Monday, May 4, 2009 | 2 a.m.
Boulder City residents have long sought construction of a bypass highway that would allow motorists traveling between Las Vegas and Hoover Dam to drive around their town as opposed to driving through it, as they are now forced to do.
But the dream highway is burdened by a $500 million price tag.
One proposal to help pay for it was raised in the 2007 Legislature and again in the current one: Authorize a toll on highway users to pay back the cost of construction.
The idea was rejected in 2007 and has been again.
Two pieces of legislation that could have taken steps toward legalizing such tolls died in an Assembly committee last week.
When a new bridge near Hoover Dam opens next year, truck traffic, which has been banned since the 9/11 attacks, will return to U.S. 93, which cuts directly through the small town.
Predictions abound of massive traffic jams when the 18-wheelers return.
The city has about $33 million in federal earmarks for the highway bypass project.
Civic leaders, worried that the proposed bypass is viewed as simply a convenience for the 16,000 city residents, have begun stressing that the route will be used by thousands of trucks as part of an international trade corridor between Mexico and Canada.
The trucking industry lobby has not taken a firm stance on the project.
“I think people are just waiting to see what happens,” Boulder City Mayor Roger Tobler said. “We think gridlock is a worst-case scenario. People outside of town just think we had the trucks before and we can handle them again.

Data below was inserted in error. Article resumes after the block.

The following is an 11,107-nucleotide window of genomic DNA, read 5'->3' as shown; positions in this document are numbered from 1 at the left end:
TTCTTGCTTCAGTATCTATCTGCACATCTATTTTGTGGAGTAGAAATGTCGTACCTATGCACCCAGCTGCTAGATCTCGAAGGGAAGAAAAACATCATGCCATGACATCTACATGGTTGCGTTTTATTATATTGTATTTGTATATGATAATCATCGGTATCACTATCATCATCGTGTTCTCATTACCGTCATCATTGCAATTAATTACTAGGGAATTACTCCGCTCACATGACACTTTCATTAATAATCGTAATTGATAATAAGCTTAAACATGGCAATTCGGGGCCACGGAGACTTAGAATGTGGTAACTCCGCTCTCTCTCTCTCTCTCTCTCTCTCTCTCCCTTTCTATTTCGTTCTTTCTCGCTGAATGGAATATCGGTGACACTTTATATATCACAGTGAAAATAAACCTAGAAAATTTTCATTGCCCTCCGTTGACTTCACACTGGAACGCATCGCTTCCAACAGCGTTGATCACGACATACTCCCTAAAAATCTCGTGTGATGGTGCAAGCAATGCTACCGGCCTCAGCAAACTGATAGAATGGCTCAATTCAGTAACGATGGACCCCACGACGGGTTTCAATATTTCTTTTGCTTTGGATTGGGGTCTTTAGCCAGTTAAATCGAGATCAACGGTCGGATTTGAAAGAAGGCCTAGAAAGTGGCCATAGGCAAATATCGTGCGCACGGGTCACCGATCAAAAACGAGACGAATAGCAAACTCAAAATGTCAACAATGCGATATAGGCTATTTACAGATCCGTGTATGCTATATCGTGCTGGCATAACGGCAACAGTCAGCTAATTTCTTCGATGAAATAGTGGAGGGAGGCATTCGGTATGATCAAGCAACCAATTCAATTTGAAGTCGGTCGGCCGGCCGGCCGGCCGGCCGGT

“If there is a problem, we will see trucking get involved and we will get help.”
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North Las Vegas continues its push for union concessions as it tries to trim an additional $17 million from next year’s budget.
Most recently the North Las Vegas Police Officers Association reached an agreement with the city that could trim $4.4 million from the budget.
The police union agreed to a voluntary separation package, to defer a cost-of-living increase and to defer a clothing allowance for six months.
The city reached a similar agreement last month with the International Association of Fire Fighters Local 1607 that will save about $1.5 million.
The city’s union negotiations came to the forefront when more than 200 people, mostly city workers, attended a City Council meeting to hear discussion about the possible layoff of 160 people.
That meeting followed Teamsters Local 14, which represents 1,200 employees, rejecting a proposal to defer a cost-of-living raise and the option to sell unused sick days back to the city.
Negotiations between the Teamsters and city continue.
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Here’s a sign of the times in Henderson.
During the first three months of 2009, the city’s fitness facilities had a 9 percent increase in use compared with the same time period last year.
Residents used city fitness rooms — complete with weights, treadmills and elliptical machines — about 522,000 times in the first quarter.
City officials can think of only one reason for the increased use: the economy.
“People who might have belonged to a health club may have canceled those memberships,” said Kim Becker, a spokeswoman for the city’s thriving recreation department. “It’s a bit less expensive to go to our facilities.”
The city weight rooms may be much smaller than the huge gyms across the Las Vegas Valley, and they are not open 24 hours a day.
But they essentially have the same equipment. It costs $3 per day, $15 per month or $135 per year to use the city facilities.
The city, with six recreation centers, 46 parks and 32 miles of paved trails, was named Sports Illustrated Sports Town for Nevada and last year Kaboom, a national nonprofit organization, named the city one of the most playful in the country.